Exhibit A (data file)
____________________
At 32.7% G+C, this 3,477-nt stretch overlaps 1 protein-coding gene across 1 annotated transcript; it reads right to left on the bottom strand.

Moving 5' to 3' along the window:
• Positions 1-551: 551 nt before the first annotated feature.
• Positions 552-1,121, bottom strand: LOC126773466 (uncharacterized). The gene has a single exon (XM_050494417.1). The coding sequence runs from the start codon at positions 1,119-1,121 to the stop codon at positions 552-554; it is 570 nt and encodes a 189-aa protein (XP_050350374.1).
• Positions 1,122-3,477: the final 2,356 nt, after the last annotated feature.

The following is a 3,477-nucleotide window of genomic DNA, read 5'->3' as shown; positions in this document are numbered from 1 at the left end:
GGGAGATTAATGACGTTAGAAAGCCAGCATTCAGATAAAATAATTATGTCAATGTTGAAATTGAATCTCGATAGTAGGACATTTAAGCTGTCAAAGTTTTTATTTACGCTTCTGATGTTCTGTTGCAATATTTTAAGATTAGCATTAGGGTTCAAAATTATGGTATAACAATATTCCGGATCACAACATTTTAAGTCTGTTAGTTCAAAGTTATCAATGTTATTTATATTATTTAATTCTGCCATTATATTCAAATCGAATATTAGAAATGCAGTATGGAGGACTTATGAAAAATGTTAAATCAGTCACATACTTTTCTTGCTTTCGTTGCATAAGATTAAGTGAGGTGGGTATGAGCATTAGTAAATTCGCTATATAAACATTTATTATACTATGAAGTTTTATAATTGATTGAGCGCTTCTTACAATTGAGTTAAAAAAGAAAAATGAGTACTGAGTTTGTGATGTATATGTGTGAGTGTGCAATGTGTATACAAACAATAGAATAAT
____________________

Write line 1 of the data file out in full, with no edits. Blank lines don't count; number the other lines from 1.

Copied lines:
At 32.7% G+C, this 3,477-nt stretch overlaps 1 protein-coding gene across 1 annotated transcript; it reads right to left on the bottom strand.